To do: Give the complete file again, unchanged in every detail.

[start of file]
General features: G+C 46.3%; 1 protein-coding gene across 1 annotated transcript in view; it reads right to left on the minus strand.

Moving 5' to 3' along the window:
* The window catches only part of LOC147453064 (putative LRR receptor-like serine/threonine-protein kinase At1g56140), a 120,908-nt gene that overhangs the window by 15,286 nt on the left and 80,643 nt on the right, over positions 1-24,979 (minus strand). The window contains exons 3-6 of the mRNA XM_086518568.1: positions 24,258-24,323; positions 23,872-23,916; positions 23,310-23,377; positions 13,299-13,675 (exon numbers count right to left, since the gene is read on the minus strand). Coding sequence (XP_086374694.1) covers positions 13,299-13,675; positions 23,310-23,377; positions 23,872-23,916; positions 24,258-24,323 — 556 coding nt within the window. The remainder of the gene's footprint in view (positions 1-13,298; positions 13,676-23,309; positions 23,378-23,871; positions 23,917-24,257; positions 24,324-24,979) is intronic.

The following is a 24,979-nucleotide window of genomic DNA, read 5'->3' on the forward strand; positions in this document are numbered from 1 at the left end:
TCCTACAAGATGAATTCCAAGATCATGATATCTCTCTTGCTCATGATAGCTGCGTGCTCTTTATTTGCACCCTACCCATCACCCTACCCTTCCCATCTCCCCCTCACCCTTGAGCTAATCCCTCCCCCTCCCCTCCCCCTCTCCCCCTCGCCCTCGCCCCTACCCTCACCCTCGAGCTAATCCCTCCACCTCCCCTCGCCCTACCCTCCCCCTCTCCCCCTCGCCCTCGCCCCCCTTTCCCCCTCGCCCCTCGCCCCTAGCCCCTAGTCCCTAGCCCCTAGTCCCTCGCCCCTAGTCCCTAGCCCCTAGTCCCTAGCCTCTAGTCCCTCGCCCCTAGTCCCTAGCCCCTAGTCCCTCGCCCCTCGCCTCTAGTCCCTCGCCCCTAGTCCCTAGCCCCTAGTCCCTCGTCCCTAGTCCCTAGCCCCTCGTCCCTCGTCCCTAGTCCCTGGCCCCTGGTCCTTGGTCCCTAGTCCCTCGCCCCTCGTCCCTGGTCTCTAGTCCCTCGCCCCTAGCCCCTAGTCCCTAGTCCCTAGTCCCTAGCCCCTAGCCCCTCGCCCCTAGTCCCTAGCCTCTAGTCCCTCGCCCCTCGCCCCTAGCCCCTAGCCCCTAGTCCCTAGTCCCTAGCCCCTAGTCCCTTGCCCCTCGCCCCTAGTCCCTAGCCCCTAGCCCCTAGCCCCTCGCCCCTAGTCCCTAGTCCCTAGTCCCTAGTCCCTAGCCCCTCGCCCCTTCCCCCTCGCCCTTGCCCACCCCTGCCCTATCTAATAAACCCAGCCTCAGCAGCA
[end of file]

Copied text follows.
General features: G+C 46.3%; 1 protein-coding gene across 1 annotated transcript in view; it reads right to left on the minus strand.

Moving 5' to 3' along the window:
* The window catches only part of LOC147453064 (putative LRR receptor-like serine/threonine-protein kinase At1g56140), a 120,908-nt gene that overhangs the window by 15,286 nt on the left and 80,643 nt on the right, over positions 1-24,979 (minus strand). The window contains exons 3-6 of the mRNA XM_086518568.1: positions 24,258-24,323; positions 23,872-23,916; positions 23,310-23,377; positions 13,299-13,675 (exon numbers count right to left, since the gene is read on the minus strand). Coding sequence (XP_086374694.1) covers positions 13,299-13,675; positions 23,310-23,377; positions 23,872-23,916; positions 24,258-24,323 — 556 coding nt within the window. The remainder of the gene's footprint in view (positions 1-13,298; positions 13,676-23,309; positions 23,378-23,871; positions 23,917-24,257; positions 24,324-24,979) is intronic.

The following is a 24,979-nucleotide window of genomic DNA, read 5'->3' on the forward strand; positions in this document are numbered from 1 at the left end:
TCCTACAAGATGAATTCCAAGATCATGATATCTCTCTTGCTCATGATAGCTGCGTGCTCTTTATTTGCACCCTACCCATCACCCTACCCTTCCCATCTCCCCCTCACCCTTGAGCTAATCCCTCCCCCTCCCCTCCCCCTCTCCCCCTCGCCCTCGCCCCTACCCTCACCCTCGAGCTAATCCCTCCACCTCCCCTCGCCCTACCCTCCCCCTCTCCCCCTCGCCCTCGCCCCCCTTTCCCCCTCGCCCCTCGCCCCTAGCCCCTAGTCCCTAGCCCCTAGTCCCTCGCCCCTAGTCCCTAGCCCCTAGTCCCTAGCCTCTAGTCCCTCGCCCCTAGTCCCTAGCCCCTAGTCCCTCGCCCCTCGCCTCTAGTCCCTCGCCCCTAGTCCCTAGCCCCTAGTCCCTCGTCCCTAGTCCCTAGCCCCTCGTCCCTCGTCCCTAGTCCCTGGCCCCTGGTCCTTGGTCCCTAGTCCCTCGCCCCTCGTCCCTGGTCTCTAGTCCCTCGCCCCTAGCCCCTAGTCCCTAGTCCCTAGTCCCTAGCCCCTAGCCCCTCGCCCCTAGTCCCTAGCCTCTAGTCCCTCGCCCCTCGCCCCTAGCCCCTAGCCCCTAGTCCCTAGTCCCTAGCCCCTAGTCCCTTGCCCCTCGCCCCTAGTCCCTAGCCCCTAGCCCCTAGCCCCTCGCCCCTAGTCCCTAGTCCCTAGTCCCTAGTCCCTAGCCCCTCGCCCCTTCCCCCTCGCCCTTGCCCACCCCTGCCCTATCTAATAAACCCAGCCTCAGCAGCA